The invasive freshwater gastropods, Physa acuta and Potamopyrgus antipodarum

distribution in urban and non-urban streams in the Georges River catchment

Katie Shield, Carl Tippler, Adrian Renshaw, Ian A. Wright

    Research output: Chapter in Book/Report/Conference proceedingConference proceeding contribution

    Abstract

    Urban catchments have high coverage of impervious surfaces with modified stream hydrology and water chemistry. In urban areas, it is well documented that opportunistic invasive species colonise and displace many native species once the habitat is degraded. The freshwater gastropods Physa acuta (Physidae) and Potamopyrgus antipodarum (Hydrobiidae) are invasive species (from Europe and New Zealand respectively) and have become widespread throughout the waterways of south-east Australia. The aim of this study was to investigate the distribution of these two gastropod species (P. acuta and P. antipodarium) and the pollution sensitive mayfly family (Leptophlebiidae) in streams with three different levels of urban development (non-urban, peri-urban and urban) in the Georges River catchment, Sydney, NSW. Quantitative sampling of Leptophlebiidae, Physidae and Hydrobiidae was undertaken from a total of 17 sites across the catchment. We found Physa acuta and Potamopyrgus antipodarum were absent from non-urban catchments, whereas Leptophlebiidae nymphs were abundant. The non-urban streams had low pH (<6) and low salinity (<250 μS/cm). The urban catchments had higher pH (>7) and higher salinity (>400 μS/cm). Additionally, Leptophlebiidae were absent from highly urbanised catchments. A puzzling finding was that invasive gastropods have an apparent intolerance of the water chemistry of the cleanest non-urban streams. We suspect that the naturally low pH and scarcity of some minerals may be protecting these streams from colonisation by the invasive snails. We question whether the ANZECC pH guideline (minimum pH of 6.5) is prudent for protecting freshwater ecosystems from invasive gastropod species. Further field and laboratory investigation is required to detect and measure other factors that are contributing to the invasive success of both exotic gastropods.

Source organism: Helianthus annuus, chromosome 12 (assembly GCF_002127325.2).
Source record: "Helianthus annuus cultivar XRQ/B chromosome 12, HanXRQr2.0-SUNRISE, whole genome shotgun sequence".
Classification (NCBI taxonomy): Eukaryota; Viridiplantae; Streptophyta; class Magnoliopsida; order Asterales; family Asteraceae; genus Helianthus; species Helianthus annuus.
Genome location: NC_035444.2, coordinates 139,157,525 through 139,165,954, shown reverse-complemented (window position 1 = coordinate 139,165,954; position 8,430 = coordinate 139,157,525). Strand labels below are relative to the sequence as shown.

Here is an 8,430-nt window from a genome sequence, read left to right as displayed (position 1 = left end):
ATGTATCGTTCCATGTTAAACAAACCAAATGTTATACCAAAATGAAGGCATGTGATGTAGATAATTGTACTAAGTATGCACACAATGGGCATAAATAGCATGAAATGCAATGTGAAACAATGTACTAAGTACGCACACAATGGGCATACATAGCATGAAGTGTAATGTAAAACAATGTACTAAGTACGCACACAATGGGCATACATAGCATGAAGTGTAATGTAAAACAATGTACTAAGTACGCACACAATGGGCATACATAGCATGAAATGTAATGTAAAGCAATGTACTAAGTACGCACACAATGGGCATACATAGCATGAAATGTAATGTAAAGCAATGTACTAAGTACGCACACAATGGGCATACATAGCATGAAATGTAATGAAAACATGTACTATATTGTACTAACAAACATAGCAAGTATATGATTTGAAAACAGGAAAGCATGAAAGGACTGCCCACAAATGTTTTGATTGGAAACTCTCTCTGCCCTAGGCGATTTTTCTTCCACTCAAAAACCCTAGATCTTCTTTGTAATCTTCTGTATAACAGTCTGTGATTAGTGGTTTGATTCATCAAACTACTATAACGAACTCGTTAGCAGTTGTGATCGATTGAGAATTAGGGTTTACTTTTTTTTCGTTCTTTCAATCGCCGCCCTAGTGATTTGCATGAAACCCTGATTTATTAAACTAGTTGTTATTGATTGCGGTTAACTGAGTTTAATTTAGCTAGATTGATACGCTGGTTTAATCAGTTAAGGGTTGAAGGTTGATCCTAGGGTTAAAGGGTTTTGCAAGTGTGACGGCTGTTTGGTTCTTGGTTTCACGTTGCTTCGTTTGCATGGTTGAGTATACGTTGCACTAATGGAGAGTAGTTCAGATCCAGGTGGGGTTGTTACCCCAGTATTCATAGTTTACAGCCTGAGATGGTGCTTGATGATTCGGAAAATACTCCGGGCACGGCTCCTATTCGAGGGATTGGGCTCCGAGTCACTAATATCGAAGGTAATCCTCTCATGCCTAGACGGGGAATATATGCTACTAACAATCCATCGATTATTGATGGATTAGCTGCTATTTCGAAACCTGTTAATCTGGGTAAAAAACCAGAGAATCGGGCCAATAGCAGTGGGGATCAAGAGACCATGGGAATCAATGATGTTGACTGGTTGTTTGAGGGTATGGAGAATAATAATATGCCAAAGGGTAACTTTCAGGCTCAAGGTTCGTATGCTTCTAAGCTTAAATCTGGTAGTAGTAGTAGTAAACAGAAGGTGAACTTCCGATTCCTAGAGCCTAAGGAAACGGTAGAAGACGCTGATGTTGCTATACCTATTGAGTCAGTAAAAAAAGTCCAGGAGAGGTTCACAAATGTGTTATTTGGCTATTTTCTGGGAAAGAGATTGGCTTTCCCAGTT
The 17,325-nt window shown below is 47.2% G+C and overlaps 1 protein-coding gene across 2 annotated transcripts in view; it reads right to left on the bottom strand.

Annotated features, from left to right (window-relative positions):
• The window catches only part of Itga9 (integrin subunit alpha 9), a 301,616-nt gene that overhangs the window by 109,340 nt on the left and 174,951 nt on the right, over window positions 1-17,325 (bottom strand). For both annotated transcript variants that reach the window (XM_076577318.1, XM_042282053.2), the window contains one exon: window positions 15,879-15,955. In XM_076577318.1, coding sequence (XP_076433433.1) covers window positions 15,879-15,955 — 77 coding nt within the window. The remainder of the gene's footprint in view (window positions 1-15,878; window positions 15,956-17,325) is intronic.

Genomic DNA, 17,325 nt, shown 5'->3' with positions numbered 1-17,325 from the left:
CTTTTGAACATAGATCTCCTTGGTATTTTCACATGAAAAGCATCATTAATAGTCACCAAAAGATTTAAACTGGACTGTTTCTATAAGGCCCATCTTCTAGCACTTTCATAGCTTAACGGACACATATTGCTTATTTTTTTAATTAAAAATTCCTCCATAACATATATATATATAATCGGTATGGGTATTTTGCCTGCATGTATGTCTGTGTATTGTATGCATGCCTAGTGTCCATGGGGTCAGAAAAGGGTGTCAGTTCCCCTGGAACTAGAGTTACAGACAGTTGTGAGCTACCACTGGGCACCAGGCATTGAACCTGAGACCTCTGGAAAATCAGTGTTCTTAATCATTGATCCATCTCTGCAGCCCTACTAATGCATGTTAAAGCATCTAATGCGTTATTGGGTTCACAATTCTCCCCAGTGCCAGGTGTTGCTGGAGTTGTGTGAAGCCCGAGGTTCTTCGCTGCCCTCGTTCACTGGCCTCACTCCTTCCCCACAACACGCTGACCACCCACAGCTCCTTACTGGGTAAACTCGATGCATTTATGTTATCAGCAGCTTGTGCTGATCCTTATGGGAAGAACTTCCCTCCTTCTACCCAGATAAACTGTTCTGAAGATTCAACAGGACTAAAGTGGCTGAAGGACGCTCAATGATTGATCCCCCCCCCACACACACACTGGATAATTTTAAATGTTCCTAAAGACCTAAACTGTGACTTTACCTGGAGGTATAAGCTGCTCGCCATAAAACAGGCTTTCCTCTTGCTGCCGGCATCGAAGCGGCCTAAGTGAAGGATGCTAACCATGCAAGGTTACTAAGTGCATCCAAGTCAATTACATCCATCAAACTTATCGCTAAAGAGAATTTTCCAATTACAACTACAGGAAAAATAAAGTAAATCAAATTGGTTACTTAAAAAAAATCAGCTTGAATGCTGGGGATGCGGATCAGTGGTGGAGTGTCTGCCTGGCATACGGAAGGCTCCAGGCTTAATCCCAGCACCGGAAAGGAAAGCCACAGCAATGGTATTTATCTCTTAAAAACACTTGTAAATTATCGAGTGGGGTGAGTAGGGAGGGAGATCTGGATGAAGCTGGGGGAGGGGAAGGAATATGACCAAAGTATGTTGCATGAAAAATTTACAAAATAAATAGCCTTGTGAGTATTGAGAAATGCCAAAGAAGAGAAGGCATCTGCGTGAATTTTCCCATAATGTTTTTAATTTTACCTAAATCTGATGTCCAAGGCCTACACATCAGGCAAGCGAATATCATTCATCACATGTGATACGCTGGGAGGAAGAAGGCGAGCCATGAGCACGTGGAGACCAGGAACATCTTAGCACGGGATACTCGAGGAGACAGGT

Original languageEnglish
    Title of host publicationProceedings of the 7th Australian Stream Management Conference
    EditorsGeoff Vietz, Ian Rutherfurd, Rhiannon Hughes
    Place of PublicationMelbourne
    PublisherThe University of Melbourne
    Pages542-548
    Number of pages7
    ISBN (Print)9780734050380
    Publication statusPublished - 2014
    EventAustralian Stream Management Conference (7th : 2014) - Townsville, QLD
    Duration: 27 Jul 201430 Jul 2014

    Conference

    ConferenceAustralian Stream Management Conference (7th : 2014)
    CityTownsville, QLD
    Period27/07/1430/07/14

    Keywords

    • Gastropoda
    • mayflies
    • water quality
    • pH
    • salinity
    • aquatic ecosystems
    • invasive species
    • impervious surfaces

    Fingerprint Dive into the research topics of 'The invasive freshwater gastropods, Physa acuta and Potamopyrgus antipodarum: distribution in urban and non-urban streams in the Georges River catchment'. Together they form a unique fingerprint.

  • Cite this

    Shield, K., Tippler, C., Renshaw, A., & Wright, I. A. (2014). The invasive freshwater gastropods, Physa acuta and Potamopyrgus antipodarum: distribution in urban and non-urban streams in the Georges River catchment. In G. Vietz, I. Rutherfurd, & R. Hughes (Eds.), Proceedings of the 7th Australian Stream Management Conference (pp. 542-548). Melbourne: The University of Melbourne.